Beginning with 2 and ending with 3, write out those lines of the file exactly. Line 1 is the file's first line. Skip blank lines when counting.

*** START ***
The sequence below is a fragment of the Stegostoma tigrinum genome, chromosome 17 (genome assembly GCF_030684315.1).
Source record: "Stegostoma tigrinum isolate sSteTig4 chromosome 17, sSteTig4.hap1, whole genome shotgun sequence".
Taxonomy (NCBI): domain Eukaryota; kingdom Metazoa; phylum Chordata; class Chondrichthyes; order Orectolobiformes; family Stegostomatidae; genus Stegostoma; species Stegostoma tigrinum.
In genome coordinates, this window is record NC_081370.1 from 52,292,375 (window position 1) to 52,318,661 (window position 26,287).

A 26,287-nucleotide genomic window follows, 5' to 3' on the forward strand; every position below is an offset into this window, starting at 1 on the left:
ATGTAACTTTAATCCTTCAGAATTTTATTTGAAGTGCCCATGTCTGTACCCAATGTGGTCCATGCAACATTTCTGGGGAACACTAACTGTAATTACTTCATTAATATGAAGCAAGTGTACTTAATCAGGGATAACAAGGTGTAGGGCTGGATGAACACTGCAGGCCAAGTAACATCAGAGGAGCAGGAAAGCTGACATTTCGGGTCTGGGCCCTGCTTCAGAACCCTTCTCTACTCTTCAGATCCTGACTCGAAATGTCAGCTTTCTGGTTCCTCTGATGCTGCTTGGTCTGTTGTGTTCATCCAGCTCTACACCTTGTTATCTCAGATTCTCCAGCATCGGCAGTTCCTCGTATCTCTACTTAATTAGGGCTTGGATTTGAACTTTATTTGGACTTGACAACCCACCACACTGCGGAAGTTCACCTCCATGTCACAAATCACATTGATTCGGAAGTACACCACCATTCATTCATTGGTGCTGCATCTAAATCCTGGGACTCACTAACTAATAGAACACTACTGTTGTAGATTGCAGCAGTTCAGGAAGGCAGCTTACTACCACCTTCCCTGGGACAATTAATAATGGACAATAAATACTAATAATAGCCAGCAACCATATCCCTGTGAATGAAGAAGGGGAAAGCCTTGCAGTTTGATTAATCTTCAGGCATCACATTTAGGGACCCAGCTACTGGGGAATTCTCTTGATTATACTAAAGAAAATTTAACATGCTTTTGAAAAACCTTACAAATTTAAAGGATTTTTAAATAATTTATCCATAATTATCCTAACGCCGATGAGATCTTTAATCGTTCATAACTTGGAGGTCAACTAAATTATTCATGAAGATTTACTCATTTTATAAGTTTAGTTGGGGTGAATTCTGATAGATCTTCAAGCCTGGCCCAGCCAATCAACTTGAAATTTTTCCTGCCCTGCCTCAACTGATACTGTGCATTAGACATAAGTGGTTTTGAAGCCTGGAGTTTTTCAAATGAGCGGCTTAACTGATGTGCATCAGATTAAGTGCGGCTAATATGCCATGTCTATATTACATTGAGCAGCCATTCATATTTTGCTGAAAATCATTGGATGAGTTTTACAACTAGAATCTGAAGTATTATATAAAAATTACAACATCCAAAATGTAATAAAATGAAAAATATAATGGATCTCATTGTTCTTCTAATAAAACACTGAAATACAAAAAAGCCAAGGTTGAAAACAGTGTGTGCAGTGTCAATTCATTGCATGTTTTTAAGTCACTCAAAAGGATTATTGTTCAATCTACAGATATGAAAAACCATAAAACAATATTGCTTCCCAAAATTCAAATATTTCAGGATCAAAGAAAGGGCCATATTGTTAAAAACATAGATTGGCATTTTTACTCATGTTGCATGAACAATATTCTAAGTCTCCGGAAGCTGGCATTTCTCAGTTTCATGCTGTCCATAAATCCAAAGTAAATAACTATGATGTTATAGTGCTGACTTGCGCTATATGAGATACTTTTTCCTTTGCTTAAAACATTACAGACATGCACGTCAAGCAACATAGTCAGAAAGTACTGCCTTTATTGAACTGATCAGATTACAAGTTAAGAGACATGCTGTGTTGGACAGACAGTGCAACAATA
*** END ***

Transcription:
Source record: "Stegostoma tigrinum isolate sSteTig4 chromosome 17, sSteTig4.hap1, whole genome shotgun sequence".
Taxonomy (NCBI): domain Eukaryota; kingdom Metazoa; phylum Chordata; class Chondrichthyes; order Orectolobiformes; family Stegostomatidae; genus Stegostoma; species Stegostoma tigrinum.